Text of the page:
There should be a “claw-back” provision in any principal reduction where by the bank, seller, realtor and mortgage broker should all chip in.

    I think we should have a look-back provision wherby any real estate commission or mortgage broker fees paid should be clawed back for any home that defaults within 36 months due to any suitability issues at time of purchase by the buyer.

    Who is to blame? Borrowers or Banks?
    Posted on December 20, 2011 by grim

  30. yo says:

    I say our leaders are to blame.The Fed had the power to start and burst bubbles but Greenspan and Bernk decided to keep quite.Then you got Rubin ang GWB coming out all proud”this Country have never seen so many homeowners”

  31. JJ says:

    If you theory was true why were homes prices rising quickly in 1999 and 2000 when rates were rising. Also why aren’t home sales rising in 2011 with record low mortgage rates. I think the Fed could have popped bubble earlier. But remember Fed was the one who did eventuallly pop bubble in 2006 and 2007 by raising rates several times.
    But why did Fed let bubble inflate in first place in 2002-2004, it was internet bubble collaspe and the attacks on WTC that plunged the economy into a near depression.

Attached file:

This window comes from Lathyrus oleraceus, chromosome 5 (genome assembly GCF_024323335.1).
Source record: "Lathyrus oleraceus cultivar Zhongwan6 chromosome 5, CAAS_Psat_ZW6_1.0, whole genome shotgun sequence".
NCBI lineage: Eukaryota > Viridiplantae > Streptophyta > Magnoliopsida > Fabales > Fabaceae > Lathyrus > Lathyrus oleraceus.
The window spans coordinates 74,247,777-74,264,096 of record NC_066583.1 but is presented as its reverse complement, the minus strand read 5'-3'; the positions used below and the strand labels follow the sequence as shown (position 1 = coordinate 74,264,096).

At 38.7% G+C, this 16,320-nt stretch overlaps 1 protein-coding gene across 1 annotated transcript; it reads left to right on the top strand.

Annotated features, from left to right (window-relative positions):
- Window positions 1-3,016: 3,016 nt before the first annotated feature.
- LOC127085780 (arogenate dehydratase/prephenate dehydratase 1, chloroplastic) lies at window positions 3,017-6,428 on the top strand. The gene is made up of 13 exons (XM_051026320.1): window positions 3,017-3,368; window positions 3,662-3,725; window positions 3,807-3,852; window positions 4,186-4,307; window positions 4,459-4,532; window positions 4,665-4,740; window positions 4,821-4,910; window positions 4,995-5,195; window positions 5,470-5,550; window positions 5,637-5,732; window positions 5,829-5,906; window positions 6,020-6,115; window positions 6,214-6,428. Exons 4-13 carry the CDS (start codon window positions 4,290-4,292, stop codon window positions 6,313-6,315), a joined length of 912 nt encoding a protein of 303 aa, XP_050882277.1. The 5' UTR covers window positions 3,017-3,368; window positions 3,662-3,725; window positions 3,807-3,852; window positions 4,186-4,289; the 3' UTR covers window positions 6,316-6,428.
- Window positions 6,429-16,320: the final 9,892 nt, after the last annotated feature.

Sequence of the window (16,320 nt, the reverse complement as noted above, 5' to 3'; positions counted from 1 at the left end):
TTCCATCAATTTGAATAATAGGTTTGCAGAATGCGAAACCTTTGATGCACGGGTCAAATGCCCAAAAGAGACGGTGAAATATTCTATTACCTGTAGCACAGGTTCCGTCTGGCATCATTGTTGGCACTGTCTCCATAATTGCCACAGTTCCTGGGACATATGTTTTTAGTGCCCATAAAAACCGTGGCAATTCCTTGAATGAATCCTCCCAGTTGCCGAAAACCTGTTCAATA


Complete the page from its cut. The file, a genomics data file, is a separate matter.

Bottom line Steve Case and Bin Laden caused the housing bubble.

    yo says:
    December 20, 2011 at 9:26 am
    I say our leaders are to blame.The Fed had the power to start and burst bubbles but Greenspan and Bernk decided to keep quite.Then you got Rubin ang GWB coming out all proud”this Country have never seen so many homeowners”

  32. gary says:

    Who is to blame? Borrowers or Banks?

    The signing of NAFTA was the first head shot. Then, the repeal of Glass-Steagall turned the banks into Casinos delivering the final blow.

  33. yo says:

    Wide losses on internet bubble the Fed had to make us feel rich again ,started the housing bubble by 2004,everybody feels rich and smart,GWB started taking credit for it and Greenspan was called the smartest man in the world.

  34. JJ says:

    Bill Clinton propped up Fannie and Freddie to make mortagages available to all and for banks to stop redlining and enourage minority ownership regardless of credit risk. Bush was just a buffoon who inherited a country set to have a housing bubble pop and an attack on 9/11 since Clinton cut the military budget too. Clinton played a game of eight years of great when I am president and let the next president deal with it. Bush wasnt the sharpest tool in the shed so unlike Obama he could not spin it.